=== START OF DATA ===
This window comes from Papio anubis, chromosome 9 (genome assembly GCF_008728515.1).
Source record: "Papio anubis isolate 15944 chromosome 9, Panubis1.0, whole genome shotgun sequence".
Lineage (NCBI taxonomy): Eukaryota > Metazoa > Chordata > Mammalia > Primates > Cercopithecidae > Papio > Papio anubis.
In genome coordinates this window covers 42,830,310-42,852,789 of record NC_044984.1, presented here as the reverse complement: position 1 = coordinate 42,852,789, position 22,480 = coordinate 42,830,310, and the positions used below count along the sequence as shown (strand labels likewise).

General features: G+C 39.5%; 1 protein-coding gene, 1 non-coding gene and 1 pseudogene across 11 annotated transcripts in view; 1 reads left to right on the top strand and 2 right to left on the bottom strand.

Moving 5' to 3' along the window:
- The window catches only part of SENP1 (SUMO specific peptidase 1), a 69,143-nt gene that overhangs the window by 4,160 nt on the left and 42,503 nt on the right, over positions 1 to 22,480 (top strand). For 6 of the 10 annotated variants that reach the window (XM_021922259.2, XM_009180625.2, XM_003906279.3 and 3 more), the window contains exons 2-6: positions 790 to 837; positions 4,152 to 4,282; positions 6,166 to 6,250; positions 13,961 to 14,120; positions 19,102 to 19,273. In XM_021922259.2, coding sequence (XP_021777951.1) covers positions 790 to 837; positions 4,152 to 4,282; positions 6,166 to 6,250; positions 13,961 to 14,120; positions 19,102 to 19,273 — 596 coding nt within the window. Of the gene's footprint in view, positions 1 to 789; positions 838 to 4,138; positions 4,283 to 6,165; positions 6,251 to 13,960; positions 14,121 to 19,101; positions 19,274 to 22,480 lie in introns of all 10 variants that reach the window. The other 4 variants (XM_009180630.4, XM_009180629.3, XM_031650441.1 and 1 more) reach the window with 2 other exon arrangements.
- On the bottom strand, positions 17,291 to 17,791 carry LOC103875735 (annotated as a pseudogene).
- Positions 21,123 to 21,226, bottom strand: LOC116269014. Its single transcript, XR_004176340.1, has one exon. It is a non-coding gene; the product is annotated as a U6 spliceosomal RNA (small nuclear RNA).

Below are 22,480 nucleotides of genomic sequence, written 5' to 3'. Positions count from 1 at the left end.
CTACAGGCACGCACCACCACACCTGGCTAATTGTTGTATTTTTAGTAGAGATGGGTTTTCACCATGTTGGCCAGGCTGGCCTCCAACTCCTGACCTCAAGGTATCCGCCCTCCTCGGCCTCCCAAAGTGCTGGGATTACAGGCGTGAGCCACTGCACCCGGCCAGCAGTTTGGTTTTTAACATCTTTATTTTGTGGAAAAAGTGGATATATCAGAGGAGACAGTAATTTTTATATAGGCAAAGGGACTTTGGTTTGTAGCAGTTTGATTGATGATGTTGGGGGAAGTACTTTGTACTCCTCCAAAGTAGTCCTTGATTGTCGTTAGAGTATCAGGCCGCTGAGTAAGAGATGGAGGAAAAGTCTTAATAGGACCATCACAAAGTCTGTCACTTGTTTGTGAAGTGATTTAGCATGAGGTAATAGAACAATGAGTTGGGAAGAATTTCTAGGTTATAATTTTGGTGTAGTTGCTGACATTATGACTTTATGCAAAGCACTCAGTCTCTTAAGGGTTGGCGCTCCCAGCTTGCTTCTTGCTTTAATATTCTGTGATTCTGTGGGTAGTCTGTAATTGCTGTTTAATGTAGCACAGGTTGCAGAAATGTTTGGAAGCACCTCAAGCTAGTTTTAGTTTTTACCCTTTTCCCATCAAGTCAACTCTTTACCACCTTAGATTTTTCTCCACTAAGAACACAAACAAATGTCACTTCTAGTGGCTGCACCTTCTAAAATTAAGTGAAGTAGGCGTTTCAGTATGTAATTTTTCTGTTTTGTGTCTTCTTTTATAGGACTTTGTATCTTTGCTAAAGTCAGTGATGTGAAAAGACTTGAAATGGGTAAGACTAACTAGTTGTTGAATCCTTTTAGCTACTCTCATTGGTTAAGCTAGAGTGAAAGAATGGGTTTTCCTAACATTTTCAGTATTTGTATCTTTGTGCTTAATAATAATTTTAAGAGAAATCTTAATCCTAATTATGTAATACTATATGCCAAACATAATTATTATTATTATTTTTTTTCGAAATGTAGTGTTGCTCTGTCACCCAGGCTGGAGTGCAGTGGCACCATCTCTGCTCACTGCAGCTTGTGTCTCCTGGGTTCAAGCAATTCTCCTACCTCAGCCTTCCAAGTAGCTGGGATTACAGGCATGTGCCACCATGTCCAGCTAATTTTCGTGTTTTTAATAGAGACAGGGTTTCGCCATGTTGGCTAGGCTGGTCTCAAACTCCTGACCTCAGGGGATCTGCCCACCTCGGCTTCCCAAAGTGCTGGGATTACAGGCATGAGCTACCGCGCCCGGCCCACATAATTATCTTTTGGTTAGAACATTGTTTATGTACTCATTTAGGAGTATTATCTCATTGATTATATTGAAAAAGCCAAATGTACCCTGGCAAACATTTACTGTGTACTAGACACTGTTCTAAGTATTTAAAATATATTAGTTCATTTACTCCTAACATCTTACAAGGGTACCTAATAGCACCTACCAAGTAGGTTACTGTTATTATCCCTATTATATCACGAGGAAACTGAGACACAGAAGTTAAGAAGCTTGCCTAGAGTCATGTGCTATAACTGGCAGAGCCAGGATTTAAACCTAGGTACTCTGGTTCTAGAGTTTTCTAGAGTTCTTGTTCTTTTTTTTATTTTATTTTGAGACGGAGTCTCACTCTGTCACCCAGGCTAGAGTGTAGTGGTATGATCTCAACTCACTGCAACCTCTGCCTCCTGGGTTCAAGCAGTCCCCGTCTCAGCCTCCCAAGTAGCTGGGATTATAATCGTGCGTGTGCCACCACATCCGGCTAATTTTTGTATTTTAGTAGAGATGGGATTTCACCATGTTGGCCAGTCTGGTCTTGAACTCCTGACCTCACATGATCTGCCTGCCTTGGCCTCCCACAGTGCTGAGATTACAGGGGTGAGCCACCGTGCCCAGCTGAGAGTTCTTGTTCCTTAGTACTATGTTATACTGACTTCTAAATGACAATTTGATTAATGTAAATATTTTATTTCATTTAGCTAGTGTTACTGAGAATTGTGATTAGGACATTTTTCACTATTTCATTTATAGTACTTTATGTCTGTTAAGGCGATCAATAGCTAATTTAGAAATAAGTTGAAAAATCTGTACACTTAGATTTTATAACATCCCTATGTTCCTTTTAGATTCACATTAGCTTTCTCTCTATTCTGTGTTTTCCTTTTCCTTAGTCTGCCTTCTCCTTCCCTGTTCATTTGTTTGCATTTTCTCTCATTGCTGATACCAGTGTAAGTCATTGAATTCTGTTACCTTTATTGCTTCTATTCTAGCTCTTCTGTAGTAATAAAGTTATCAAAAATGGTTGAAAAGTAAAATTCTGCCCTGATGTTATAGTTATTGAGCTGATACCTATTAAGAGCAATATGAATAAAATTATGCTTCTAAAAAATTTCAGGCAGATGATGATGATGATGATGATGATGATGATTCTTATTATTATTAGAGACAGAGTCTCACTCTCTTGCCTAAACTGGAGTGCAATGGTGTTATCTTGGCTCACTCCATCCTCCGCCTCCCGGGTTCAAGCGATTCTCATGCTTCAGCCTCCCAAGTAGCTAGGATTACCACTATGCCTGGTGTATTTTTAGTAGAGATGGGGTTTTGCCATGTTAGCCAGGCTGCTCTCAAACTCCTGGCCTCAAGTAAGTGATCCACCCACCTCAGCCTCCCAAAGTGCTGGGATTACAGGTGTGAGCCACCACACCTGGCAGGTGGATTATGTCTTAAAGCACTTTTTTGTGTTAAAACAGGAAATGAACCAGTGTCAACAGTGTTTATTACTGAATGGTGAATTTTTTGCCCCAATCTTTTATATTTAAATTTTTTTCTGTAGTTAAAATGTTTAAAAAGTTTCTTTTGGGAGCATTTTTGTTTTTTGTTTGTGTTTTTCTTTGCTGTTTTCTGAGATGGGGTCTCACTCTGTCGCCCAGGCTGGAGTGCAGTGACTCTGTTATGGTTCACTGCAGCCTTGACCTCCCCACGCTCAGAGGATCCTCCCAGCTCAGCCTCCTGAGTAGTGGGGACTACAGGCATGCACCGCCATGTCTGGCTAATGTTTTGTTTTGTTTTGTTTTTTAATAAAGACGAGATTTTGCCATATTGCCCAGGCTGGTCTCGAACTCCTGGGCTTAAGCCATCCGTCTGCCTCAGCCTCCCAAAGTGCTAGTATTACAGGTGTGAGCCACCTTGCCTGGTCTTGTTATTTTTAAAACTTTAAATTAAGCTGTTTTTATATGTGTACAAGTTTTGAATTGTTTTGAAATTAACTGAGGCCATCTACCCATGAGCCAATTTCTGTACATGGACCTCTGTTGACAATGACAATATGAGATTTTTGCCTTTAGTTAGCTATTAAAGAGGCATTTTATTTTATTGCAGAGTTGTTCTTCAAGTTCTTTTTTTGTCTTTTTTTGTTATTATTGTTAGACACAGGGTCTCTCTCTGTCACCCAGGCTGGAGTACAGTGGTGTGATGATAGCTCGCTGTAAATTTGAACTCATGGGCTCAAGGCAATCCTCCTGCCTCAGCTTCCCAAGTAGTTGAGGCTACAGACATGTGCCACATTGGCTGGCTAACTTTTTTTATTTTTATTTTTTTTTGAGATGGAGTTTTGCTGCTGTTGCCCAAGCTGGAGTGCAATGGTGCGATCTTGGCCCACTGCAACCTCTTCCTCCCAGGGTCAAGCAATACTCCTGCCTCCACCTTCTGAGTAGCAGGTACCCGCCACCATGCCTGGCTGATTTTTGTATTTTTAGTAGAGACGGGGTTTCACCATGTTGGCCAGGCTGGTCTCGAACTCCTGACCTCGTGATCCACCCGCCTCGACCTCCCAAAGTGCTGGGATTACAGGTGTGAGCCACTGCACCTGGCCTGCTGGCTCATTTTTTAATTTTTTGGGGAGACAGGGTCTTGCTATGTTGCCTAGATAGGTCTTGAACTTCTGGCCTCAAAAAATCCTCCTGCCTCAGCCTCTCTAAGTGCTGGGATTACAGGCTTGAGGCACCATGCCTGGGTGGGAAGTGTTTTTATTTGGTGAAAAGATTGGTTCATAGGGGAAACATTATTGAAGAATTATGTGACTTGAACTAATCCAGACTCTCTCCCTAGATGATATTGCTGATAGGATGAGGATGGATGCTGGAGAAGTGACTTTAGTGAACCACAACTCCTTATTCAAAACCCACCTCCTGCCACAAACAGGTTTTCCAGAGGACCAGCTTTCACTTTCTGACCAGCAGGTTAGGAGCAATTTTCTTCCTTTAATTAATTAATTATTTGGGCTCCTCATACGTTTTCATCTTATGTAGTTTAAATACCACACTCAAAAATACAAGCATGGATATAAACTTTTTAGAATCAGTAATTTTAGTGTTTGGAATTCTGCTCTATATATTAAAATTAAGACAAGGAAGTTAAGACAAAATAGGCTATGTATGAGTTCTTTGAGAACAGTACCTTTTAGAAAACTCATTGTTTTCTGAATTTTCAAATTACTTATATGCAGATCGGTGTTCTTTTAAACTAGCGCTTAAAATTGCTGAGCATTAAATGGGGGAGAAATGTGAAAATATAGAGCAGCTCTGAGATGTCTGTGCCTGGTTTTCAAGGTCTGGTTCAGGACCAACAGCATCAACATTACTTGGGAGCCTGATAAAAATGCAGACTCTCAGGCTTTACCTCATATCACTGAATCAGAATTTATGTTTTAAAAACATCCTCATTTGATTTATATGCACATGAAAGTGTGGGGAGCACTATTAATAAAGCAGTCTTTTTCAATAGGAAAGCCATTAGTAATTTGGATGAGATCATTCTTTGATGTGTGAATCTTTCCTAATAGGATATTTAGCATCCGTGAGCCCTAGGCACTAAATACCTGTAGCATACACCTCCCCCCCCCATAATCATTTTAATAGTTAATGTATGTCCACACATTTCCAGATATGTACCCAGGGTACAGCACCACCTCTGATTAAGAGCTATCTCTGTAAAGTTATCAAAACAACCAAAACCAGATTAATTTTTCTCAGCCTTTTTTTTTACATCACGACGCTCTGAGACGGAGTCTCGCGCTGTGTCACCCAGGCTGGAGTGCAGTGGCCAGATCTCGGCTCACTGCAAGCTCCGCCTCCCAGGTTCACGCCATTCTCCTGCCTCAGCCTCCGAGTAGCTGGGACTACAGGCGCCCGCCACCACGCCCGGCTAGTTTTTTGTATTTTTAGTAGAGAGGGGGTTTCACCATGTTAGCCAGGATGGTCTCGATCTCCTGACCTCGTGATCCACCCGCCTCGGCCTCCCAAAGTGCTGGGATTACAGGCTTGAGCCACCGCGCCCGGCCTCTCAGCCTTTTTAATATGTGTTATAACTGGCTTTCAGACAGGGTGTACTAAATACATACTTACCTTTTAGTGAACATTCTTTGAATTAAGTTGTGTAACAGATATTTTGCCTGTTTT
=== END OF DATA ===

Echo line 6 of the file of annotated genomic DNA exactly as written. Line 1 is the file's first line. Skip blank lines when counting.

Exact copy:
Moving 5' to 3' along the window: